Women in Ireland have been tweeting the bloody, graphic, painful, and often just plain banal details of their menstrual cycles to Prime Minister Enda Kenny as part of a campaign to repeal the country's restrictive abortion law.
Abortion is a divisive issue in Ireland where — after a series of high-profile court cases and deaths, along with large demonstrations from both sides of the debate — the complete ban was only lifted in 2013. Now, terminating a pregnancy is allowed if the mother's life is in danger.
The 2013 abortion legislation was adopted following the death from septic shock of Savita Halappanavar, an Indian-born dentist who was not allowed to abort her dying fetus, a controversy that made international headlines and reopened the decades-long debate.
Kenny, a practicing Roman Catholic and the leader of the liberal-conservative Fine Gael party, was sent plastic fetuses and letters written in blood by pro-life campaigners for bringing in the limited reforms, and has said that any further changes on the issue will be left to the next government. His government's junior coalition partner, the Labor Party, has already said that it will campaign at the elections next year to allow abortion in cases such as rape, incest, and fatal fetal abnormality.
Calls for abortion law reform have gained momentum since Ireland chose to become the first country to adopt gay marriage in a referendum earlier this year, marking a major shift in what was once a strongly Catholic and socially conservative society.
"Since we know how much the Irish state cares about our reproductive parts… I think it's only fair that the women of Ireland let our leader know the full details of our menstrual cycle," comedian Grainne Maguire wrote in a tweet this week, kicking off a Twitter campaign targeting Kenny that has since gone viral.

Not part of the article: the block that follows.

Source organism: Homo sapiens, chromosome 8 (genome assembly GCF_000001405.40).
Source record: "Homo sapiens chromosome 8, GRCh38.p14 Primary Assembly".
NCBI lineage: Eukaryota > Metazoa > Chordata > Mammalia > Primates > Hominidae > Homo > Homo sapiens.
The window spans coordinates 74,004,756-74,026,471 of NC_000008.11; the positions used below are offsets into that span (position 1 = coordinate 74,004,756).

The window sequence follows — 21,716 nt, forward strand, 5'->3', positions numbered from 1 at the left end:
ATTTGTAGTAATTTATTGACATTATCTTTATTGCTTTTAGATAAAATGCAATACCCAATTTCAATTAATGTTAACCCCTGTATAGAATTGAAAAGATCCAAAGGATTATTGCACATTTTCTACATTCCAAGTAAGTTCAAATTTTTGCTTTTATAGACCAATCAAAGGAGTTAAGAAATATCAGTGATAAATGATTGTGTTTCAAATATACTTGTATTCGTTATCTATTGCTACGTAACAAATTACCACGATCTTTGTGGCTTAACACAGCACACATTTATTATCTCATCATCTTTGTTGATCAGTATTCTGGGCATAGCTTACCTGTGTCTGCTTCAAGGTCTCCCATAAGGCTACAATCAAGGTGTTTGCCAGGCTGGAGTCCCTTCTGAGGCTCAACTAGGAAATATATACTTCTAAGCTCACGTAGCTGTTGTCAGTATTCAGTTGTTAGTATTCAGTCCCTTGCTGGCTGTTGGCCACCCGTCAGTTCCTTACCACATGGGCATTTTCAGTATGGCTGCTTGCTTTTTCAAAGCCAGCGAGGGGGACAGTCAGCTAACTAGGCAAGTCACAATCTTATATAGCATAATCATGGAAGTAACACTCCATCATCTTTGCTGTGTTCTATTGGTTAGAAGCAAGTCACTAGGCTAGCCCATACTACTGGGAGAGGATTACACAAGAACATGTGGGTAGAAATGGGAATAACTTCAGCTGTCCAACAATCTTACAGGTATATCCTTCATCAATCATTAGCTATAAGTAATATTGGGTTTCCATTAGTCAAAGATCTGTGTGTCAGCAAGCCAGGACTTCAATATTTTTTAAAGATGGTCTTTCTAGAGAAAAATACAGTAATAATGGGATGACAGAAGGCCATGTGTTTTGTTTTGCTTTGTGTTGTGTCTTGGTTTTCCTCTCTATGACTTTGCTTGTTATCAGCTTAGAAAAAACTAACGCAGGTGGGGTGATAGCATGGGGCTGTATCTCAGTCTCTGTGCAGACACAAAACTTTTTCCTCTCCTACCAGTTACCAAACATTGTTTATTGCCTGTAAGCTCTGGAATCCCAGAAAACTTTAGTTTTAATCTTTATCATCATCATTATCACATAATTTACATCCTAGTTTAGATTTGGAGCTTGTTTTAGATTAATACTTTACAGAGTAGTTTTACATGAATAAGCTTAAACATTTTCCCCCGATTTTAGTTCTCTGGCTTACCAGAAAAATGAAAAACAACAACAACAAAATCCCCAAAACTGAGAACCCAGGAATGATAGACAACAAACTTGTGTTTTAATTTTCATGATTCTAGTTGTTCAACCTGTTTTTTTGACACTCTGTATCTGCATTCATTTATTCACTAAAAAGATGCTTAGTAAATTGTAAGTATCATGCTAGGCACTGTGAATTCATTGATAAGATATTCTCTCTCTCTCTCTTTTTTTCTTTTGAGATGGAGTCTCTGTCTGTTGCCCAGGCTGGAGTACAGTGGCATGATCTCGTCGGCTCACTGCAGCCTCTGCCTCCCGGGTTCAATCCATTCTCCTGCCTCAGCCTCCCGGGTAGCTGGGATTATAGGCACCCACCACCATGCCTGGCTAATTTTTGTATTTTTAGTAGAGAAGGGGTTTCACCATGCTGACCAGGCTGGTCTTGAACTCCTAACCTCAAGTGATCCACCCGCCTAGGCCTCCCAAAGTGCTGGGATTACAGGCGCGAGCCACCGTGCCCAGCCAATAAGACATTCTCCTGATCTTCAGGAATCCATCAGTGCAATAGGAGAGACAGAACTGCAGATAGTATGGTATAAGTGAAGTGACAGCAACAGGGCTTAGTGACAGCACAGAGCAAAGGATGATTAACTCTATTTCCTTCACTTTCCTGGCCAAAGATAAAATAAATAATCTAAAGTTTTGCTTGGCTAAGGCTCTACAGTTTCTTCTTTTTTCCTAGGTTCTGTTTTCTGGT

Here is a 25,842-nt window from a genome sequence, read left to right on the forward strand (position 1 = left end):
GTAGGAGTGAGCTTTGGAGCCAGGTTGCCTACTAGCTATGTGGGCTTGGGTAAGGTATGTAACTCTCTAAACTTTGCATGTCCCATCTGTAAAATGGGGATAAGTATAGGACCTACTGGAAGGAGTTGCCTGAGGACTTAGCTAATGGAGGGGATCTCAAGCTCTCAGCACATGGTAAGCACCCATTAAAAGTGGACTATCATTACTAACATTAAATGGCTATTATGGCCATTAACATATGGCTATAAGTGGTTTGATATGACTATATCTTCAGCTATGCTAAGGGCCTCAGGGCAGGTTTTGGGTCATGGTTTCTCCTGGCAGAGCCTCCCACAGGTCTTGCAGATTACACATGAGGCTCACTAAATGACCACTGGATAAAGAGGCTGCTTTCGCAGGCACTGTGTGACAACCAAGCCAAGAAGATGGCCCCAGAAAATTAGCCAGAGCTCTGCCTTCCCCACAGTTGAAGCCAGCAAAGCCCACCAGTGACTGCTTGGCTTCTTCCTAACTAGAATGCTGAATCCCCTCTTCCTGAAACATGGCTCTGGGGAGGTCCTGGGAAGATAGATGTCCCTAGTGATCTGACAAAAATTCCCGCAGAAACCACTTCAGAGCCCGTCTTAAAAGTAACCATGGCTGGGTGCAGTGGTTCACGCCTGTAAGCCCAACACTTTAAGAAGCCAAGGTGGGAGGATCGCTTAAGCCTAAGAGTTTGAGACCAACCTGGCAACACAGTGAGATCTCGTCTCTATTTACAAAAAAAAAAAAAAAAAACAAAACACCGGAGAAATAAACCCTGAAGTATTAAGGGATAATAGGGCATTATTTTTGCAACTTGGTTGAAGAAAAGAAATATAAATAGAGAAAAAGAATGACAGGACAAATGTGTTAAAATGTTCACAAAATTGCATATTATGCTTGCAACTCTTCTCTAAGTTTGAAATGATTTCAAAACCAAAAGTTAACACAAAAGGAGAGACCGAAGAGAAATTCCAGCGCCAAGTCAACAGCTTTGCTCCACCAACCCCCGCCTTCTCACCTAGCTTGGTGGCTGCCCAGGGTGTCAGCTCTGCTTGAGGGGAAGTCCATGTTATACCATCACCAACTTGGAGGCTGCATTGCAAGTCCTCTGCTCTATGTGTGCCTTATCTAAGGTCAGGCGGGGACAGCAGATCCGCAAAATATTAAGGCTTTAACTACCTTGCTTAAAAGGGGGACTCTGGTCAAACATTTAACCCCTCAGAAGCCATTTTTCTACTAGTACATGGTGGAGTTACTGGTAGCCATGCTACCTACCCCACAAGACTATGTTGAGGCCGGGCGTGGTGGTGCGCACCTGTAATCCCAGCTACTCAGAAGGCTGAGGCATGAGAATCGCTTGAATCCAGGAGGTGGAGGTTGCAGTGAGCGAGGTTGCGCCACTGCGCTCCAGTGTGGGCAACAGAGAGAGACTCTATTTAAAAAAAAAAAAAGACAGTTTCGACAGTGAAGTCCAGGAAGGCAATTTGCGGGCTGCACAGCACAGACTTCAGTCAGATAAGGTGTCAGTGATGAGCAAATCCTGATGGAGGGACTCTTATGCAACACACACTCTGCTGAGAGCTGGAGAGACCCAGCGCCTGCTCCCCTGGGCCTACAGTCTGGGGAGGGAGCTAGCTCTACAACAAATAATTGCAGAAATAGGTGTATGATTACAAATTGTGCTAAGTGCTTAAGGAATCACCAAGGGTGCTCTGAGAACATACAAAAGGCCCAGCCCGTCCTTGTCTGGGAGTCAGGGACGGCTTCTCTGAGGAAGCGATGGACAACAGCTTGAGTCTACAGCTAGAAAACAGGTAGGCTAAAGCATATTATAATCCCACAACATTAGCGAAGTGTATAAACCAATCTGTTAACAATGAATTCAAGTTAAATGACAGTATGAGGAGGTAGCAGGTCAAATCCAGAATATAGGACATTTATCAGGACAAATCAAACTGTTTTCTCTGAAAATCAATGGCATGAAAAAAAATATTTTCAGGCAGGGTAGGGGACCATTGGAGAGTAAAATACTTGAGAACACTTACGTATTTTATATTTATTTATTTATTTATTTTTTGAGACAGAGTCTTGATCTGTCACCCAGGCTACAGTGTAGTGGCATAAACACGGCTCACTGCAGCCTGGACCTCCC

Many women have been tweeting details of their menstrual cycles to the prime minister, with some criticizing Kenny for not responding.
Irish officials are reluctant to take on the abortion issue for fear of alienating conservative voters, despite a dramatic waning in recent years of the Catholic Church's influence, which had dominated politics in a country where divorce was still illegal just 20 years ago.
The current Twitter campaign comes on the back of a number of others, including the "abortion pill bus," which saw pro-choice campaigners drive a bus around Ireland distributing mifepristone and misoprostol, World Health Organization-approved medical abortion pills, to women who had requested them.
Activists are demanding the abolition of the Eighth Amendment of the Irish constitution, which enshrines the equal right to life of the mother and her unborn child, while their opponents demand it remain in place to safeguard all life.
Less than a quarter of Irish people believe abortion should be available in all circumstances, an RTE/Behaviour & Attitudes poll showed this week, though only 14 percent are against it under any circumstances.
Some 4,000 women women travel from Ireland to the UK each year to have an abortion, however, with a further 1,000 making the journey annually from Northern Ireland.
Follow Sally Hayden on Twitter: @sallyhayd
Reuters contributed to this report.